(One note from my experience last season and talking to other players is that later drafts on Underdog and Drafters did not seem to have any real skill edge like we had hoped, but that skill edge in late drafts on DraftKings was MASSIVE.)
On top of that, in the playoff format, it’s important to consider the true end goal. As crazy as it sounds, our goal is not to score the most fantasy points. Our goal is to win this crazily formatted game that requires us to do 4 very low probability things in a row. Just because later teams score more points does not mean they give us our best shot at winning this tournament. They raise our projection, but they raise the projection of every other team too. If we draft smartly and target the right archetypes of players, drafting early can give us access to “Super Teams” that not only project better than nearly every other team in the tournament, but they are significantly more unique. We might be able to get a strongly projected team later in the year too, but simply by drafting earlier in the offseason, we probably get a projection edge, and we have access to a huge uniqueness edge.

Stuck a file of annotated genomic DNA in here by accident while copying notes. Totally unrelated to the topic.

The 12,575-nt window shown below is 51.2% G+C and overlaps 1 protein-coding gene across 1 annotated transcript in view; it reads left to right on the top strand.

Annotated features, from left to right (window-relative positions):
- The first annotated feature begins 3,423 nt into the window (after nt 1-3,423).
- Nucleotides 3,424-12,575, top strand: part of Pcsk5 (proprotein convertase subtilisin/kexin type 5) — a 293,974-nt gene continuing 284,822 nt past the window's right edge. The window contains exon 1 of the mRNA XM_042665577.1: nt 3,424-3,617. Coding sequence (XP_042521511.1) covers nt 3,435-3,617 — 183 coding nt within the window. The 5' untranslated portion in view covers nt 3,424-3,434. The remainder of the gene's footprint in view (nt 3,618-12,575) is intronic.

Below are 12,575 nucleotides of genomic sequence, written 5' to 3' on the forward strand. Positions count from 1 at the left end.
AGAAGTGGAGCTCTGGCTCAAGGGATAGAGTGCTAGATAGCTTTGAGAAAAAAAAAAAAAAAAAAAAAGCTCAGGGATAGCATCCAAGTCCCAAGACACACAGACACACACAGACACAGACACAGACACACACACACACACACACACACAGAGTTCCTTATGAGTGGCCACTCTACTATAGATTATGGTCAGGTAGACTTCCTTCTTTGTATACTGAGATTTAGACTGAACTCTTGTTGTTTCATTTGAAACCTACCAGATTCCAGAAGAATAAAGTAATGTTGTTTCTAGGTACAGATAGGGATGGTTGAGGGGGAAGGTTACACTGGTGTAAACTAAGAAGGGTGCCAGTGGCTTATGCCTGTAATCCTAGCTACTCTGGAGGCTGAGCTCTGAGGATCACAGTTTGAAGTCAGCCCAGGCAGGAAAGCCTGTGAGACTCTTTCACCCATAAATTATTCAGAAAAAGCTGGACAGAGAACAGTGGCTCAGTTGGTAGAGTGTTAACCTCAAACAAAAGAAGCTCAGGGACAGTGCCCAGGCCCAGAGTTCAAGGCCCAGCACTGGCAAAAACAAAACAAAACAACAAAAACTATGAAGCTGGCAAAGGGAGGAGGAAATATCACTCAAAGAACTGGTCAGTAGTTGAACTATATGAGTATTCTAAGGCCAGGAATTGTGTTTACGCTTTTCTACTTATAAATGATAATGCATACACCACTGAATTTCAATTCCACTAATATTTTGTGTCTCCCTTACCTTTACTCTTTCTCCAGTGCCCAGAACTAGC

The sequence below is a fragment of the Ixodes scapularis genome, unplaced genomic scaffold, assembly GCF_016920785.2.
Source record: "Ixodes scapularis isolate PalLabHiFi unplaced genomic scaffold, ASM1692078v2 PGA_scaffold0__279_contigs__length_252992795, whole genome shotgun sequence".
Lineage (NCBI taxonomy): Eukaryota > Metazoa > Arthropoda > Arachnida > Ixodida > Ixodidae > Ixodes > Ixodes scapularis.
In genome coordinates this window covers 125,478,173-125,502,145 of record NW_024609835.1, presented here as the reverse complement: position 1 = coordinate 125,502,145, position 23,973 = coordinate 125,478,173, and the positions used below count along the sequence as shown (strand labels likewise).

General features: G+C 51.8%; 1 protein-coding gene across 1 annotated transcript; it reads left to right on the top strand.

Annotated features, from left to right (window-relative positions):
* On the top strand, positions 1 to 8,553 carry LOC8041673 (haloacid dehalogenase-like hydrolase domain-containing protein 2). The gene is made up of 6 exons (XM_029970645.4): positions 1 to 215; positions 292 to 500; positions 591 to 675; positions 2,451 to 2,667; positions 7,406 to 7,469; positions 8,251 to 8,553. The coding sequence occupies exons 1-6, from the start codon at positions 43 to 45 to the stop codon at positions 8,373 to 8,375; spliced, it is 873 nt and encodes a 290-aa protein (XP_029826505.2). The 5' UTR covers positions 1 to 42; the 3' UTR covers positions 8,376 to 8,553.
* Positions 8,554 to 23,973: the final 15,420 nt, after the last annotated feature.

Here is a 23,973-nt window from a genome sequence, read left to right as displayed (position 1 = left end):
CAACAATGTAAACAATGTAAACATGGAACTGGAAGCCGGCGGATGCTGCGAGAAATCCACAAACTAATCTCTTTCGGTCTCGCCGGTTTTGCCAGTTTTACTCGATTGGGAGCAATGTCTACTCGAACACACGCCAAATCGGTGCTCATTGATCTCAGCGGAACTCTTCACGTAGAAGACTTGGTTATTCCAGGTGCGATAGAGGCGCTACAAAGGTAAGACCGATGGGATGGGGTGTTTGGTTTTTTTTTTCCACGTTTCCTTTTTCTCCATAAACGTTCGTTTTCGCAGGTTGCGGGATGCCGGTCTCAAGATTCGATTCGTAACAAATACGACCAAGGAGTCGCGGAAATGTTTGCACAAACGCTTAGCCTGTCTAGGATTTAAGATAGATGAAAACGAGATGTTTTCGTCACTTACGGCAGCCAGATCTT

Risk of Ruin
Of course, a huge part of this decision for each drafter is your own personal risk management. Naturally, the earlier you draft, the greater risk of ruin each team you draft has. Early in the offseason, we simply do not have the information that we will have later on depth charts, playing time, and usage which can lead to some picks we may look back at down the road and laugh about. You’ll almost certainly have drafted some players that got cut.
You also have to deal with the natural chaos of the NFL off-season. Typically that revolves around injuries, as we saw last year with someone like Cam Akers. If you drafted him before his injury, that team was obviously pretty much dead. We also do see other situations arise like suspensions and trades that totally shake up the landscape, and there are a few different situations this year that fall in the bucket.